Claude Sautet

Claude Sautet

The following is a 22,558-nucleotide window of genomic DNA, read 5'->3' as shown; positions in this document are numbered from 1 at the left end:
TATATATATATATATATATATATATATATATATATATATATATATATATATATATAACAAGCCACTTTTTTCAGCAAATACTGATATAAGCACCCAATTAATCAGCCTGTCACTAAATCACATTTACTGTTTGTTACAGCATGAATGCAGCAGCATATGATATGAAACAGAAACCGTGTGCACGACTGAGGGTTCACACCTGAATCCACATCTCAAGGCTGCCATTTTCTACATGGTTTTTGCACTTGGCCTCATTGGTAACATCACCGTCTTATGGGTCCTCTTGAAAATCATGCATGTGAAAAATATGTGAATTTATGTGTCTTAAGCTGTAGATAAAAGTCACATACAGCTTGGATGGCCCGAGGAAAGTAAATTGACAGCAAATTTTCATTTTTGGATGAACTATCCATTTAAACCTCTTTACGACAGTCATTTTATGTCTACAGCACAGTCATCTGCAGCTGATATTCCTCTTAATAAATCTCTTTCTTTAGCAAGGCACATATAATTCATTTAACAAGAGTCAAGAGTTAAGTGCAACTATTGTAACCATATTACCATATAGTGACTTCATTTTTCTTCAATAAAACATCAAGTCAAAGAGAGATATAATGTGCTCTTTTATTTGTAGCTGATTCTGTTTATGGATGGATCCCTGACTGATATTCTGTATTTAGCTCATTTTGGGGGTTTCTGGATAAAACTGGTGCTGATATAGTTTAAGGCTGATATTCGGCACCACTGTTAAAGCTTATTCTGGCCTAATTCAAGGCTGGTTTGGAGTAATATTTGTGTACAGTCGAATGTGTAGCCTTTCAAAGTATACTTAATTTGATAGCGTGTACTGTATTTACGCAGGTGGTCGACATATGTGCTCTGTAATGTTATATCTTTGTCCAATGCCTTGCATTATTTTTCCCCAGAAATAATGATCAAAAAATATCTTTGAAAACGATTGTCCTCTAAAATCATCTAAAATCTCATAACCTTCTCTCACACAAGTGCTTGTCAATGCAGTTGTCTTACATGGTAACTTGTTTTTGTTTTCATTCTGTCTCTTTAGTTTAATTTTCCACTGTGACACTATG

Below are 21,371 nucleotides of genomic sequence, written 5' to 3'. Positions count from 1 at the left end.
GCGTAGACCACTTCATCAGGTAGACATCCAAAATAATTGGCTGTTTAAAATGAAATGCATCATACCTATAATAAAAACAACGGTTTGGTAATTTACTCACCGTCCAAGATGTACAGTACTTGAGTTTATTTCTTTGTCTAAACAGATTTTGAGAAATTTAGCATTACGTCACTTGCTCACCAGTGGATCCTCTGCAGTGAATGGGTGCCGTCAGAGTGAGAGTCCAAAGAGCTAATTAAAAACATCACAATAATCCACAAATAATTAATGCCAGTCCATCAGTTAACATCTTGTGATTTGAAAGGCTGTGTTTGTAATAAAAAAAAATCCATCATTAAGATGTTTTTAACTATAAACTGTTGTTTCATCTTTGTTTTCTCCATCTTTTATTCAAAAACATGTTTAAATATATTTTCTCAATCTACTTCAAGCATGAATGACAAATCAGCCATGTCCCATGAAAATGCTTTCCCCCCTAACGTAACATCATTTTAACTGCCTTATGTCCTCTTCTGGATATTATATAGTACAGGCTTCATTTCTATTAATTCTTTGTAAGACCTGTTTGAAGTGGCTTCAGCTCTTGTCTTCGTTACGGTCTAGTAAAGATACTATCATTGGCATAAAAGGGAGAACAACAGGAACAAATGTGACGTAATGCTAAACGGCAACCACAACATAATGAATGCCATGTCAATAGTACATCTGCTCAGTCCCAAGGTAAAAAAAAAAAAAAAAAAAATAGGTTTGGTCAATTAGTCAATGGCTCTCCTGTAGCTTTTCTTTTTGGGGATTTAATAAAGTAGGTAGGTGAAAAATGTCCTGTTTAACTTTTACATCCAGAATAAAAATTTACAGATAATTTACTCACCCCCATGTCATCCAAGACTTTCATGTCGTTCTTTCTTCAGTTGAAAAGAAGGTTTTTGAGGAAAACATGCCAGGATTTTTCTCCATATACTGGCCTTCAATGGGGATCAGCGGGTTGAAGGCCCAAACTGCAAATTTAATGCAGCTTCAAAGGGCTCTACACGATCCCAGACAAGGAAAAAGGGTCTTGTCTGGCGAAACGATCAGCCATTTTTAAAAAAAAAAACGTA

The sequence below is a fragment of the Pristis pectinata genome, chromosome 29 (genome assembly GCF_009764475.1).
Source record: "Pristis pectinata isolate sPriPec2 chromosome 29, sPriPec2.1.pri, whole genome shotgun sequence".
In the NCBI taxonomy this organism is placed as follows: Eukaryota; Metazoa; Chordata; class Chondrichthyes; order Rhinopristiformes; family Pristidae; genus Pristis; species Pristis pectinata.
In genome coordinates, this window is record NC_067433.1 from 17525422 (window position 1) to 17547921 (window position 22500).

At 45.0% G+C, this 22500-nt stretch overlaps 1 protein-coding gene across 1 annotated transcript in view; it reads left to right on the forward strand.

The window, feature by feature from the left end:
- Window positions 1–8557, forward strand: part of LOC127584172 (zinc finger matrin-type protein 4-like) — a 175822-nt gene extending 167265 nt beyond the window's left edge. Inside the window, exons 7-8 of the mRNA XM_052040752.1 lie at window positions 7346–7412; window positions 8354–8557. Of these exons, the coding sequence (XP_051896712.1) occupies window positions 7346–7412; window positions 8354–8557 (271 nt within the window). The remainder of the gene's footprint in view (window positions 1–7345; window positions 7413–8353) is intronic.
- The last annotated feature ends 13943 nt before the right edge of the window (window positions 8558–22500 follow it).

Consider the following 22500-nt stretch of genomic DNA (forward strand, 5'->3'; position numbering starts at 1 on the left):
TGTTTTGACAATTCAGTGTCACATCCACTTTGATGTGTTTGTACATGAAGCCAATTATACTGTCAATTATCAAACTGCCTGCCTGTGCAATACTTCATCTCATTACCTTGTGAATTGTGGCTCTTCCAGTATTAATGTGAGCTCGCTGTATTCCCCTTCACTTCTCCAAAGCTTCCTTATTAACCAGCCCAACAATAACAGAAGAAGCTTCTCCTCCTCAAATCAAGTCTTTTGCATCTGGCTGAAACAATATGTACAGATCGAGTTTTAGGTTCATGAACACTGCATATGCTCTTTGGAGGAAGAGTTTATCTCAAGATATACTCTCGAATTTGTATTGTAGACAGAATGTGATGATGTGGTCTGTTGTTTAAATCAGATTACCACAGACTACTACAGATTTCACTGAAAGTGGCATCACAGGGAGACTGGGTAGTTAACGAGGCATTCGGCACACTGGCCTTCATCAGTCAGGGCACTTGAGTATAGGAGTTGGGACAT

Sautet has subsequently turned out a number of finely observed social studies, often documenting the relations between large numbers of characters. Scenes set on beaches came to be over the years practically a trademark of his work, which he approached with a quiet irony and maturity. For years he was best known in the US for "Cesar et Rosalie" (1972), which teamed Yves Montand and Schneider in Sautet's answer to Francois Truffaut's "Jules et Jim"; "Vincent, Francois, Paul and Others" (1976), a tale of a crisis in the friendship of three middle-aged men facing their many failures and disappointments; and "A Simple Story" (1979), nominated for an Oscar as Best Foreign Film, a portrait of a working woman and the people in her orbit.Sautet moved more firmly into melodrama with "Un Mauvais Fils/A Bad Son" (1980) and comedy with "Garcon! /Waiter!" (1983). His later "A Few Days with Me" (1989) proved to be a relatively uncharacteristic departure into more youthful territory, while youth and middle age crossed paths in the artful "Un Coeur en hiver" (1992). An intimate film about a love triangle that includes Emmanuelle Beart as a violin virtuoso, Daniel Auteuil as a violin maker, and Andre Dussollier as a violin dealer, "Un Coeur" was a typically quiet but remarkably rich character study which extended Sautet's formidable string of art-house critical triumphs. He enjoyed another success with 1995's "Nelly and Monsieur Arnaud," a chamber romance about a love triangle between an elderly writer, his female secretary with whom he falls in love, and his younger publisher who courts the woman.